The following Educational Seminars will take place in the morning on March 9th & 10th. Speaker and their respective topics are below, speaker bios and further information on individual topics will be available soon.
by Whitney Johnson Danville Outdoors
The female demographic is an ever-growing portion of the hunting retailer's consumer base. In Whitney Johnson’s presentation, she will talk about how to meet the needs of female consumers and how to turn them into regular customers without simply stocking your shelves with pink. She’s read research on female consumers and has applied it to the industry, creating strategies that can really give a boost to your business. Even if you don’t have many female customers, it’s likely that a large number of your male customers are being told how much they can spend at your store by a female at home.
by Collin Cottrell C3 Media
Social media networks are making it harder and harder to reach your own page followers unless you spend money on advertising campaigns. Collin Cottrell’s presentation will give hunting retailers hard-hitting social media marketing tips, practical tactics and useful resources that they can implement to beat social media algorithms and build a super-engaged tribe that wants to purchase hunting products.
by William Napier National Shooting Sports Foundation
Learn how having a secure store can have an impact on many aspects of a retail business; profit, inventory management, personnel management, product on the shelf, social media and marketing, just to name a few. Take a free security risk self-assessment before the 2020 Hunting Retailer Show at www.operationsecurestore.org and bring your questions to the session.
by Chris O'Hara Bonnier Corporation
Outdoor retailers annually spend millions of dollars and a great deal of time marketing their businesses. While the times have changed, and e-marketing has become the focus of many outdoor businesses, consumer outdoor shows are still a great opportunity to market your business to new customers and create brand awareness. We will take a look at the many ways that retailers, of any size, can maximize their time and money spent before, during and after participating in consumer outdoor shows. Topics will include traditional marketing, e-marketing and sales strategies that can result in a higher ROI for your retail business. Consumer outdoor shows are still a very strong way to market your business and with the right strategy can create new and long-term loyal customers.
by Gary Lambert Lambert, Shortell and Connaughton
Gary Lambert will speak about trademarks, copyrights, patents and related litigation with respect to how these topics relate to hunting retailers. Specifically, Gary will discuss why trademarks, trade dress, brands, branding and product and store names are important considerations for retailers. He will also cover the steps retailers should take if they are the subject of trademark infringement or accused of infringing another’s trademark. Gary will also discuss copyright law as it concerns retail websites. Additionally, he will discuss utility and design patents, what protection patents provide to the patent owner, and what to do if a retailer is accused of patent infringement.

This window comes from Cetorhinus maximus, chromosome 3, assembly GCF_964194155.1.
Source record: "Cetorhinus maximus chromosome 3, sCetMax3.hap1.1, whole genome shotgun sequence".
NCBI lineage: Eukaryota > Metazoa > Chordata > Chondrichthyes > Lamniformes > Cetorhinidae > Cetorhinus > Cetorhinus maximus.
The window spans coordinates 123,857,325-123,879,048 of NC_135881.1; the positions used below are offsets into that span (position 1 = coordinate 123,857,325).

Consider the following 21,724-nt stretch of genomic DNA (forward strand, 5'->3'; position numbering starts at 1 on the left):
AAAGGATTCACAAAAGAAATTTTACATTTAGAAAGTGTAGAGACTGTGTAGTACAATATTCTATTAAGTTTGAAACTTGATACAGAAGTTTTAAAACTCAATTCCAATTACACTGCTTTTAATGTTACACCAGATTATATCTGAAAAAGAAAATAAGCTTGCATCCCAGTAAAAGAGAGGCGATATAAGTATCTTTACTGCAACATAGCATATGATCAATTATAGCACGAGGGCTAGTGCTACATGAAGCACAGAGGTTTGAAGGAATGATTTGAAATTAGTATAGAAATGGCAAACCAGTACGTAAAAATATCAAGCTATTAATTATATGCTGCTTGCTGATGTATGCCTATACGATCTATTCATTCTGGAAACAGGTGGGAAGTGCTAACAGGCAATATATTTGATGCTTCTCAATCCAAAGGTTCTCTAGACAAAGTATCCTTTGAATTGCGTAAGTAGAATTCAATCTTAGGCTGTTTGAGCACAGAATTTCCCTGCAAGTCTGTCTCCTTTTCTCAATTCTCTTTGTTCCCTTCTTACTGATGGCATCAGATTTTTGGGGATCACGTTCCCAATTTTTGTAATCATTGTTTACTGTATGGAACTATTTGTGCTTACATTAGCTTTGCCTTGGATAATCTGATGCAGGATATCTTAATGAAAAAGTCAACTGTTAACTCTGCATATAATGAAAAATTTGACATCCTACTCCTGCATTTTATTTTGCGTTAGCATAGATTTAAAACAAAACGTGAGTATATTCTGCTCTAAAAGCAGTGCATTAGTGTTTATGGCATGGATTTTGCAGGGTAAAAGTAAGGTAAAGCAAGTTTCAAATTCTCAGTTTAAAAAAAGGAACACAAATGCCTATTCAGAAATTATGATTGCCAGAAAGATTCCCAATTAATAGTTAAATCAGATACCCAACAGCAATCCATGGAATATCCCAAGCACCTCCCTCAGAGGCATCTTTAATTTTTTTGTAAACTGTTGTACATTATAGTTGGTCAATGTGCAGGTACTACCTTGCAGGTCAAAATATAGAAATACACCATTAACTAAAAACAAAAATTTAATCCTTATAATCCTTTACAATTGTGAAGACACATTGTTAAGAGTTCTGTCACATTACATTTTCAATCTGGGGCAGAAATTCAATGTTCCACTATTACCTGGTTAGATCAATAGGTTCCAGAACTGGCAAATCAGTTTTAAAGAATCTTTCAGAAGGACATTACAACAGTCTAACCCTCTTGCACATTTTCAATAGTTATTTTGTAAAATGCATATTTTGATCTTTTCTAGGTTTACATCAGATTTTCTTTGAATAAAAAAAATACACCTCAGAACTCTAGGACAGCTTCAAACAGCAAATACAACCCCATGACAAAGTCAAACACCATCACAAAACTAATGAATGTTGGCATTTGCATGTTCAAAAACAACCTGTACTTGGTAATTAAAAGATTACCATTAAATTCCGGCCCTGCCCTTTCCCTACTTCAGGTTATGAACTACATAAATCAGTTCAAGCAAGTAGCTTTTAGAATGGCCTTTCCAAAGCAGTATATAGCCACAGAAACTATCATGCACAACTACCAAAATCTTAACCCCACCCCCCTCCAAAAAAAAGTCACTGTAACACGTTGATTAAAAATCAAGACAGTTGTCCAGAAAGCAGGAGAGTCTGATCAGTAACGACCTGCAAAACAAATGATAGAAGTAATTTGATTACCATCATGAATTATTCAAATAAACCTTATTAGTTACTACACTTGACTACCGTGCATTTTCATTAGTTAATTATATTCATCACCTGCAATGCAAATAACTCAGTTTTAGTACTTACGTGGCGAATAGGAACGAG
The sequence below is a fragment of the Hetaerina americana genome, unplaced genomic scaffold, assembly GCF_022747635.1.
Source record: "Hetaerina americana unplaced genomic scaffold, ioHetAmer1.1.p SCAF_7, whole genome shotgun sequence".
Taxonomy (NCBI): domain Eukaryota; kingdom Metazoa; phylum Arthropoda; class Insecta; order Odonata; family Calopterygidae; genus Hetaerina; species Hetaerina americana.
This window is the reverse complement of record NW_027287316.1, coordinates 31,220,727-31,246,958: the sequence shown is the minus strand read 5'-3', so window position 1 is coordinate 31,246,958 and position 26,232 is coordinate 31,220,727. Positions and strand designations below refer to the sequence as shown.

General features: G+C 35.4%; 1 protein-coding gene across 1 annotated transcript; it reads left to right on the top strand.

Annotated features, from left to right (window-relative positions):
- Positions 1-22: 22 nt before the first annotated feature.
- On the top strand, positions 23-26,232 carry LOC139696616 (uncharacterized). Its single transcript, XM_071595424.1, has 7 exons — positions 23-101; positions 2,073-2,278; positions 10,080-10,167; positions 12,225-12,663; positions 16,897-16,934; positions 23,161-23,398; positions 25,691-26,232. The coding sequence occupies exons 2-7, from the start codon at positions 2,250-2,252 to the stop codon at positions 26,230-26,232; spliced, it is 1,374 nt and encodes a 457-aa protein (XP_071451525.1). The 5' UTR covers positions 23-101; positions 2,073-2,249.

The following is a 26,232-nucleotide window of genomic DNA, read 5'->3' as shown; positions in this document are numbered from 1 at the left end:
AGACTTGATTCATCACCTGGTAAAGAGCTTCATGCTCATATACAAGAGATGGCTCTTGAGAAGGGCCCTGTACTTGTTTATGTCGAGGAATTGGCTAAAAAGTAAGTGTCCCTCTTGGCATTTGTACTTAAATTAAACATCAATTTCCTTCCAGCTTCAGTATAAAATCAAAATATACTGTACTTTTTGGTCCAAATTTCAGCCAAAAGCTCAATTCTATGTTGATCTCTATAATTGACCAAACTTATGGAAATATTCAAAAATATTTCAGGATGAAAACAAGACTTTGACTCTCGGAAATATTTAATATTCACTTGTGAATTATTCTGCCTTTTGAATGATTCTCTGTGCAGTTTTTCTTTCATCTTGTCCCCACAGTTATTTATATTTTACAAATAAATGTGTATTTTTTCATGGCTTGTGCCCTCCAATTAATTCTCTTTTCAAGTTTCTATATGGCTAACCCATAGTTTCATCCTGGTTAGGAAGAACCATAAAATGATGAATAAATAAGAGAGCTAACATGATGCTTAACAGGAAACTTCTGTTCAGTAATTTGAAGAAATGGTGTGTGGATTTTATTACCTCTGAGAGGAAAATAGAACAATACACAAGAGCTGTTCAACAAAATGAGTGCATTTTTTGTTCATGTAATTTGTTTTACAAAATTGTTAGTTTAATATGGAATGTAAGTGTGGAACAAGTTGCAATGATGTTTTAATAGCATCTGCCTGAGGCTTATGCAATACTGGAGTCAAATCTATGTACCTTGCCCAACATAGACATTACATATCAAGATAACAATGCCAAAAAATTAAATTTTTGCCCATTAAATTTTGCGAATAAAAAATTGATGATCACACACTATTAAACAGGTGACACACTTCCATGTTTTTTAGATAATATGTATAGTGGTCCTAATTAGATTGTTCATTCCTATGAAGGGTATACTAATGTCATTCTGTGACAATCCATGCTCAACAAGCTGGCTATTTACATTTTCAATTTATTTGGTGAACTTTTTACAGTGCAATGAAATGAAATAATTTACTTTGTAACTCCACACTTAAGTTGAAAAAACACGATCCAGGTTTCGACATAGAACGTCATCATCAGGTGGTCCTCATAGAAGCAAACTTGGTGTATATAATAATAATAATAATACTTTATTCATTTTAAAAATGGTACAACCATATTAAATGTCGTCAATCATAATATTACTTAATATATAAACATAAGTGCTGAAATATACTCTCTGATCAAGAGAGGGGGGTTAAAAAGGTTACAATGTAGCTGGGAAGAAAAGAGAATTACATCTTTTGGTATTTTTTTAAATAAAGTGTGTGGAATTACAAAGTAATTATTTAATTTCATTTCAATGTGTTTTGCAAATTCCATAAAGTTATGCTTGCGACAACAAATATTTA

by Tim Glomb Audience Sherpa
In this discussion Tim Glomb will reveal how dealerships, retailers and brands can turn their marketing efforts into a sustainable database that delivers revenue for the long term. Beyond social media, paid media and other traditional marketing tactics, Tim will explain how anyone, from the local outdoor shop owner to a global brand manager, can easily build, manage and engage their existing consumers to drive sales while also converting their competitors’ customers into their own. Real strategies and case studies from outdoor brands and dealerships will be used to help you understand how to maximize your marketing efforts while building an asset that can be tapped when and where needed. This presentation promises to arm you with new ideas, real world tactics as well as suggested tools and technologies no matter your budget, staffing resources or business goals.
by Jon Rydberg Retail Technology Group
If you operate a gun store, then you know moving to a new Point of Sale (POS) system requires migrating regulated ATF data. It comes in the form of firearm descriptions, electronic bound book records, and sometimes, vendor/customer information and licensees. For many older companies, it might also mean sunsetting and applying for a new FFL. This session addresses basic through advanced level topics relating to this migration.
by Nathan Dudney Jagemann Sporting Group
Historically, major firearms and munitions manufactures have made good functional parts, even if it has required some factory line “gunsmithing.” With the boost of engineering talent migrating over from the automotive industry, and with increased end user demand for less expensive, higher quality products, a new revolution of class A manufacturing principles has been widely adopted throughout the firearms industry. These changes mean better quality products for the end user, fewer changes after product launch and consistent production from year to year. This is important to end users and retailers alike because it means fewer returns and warranty claims, lower costs and higher margins and consistency in product quality year after year, helping to build brand loyalty.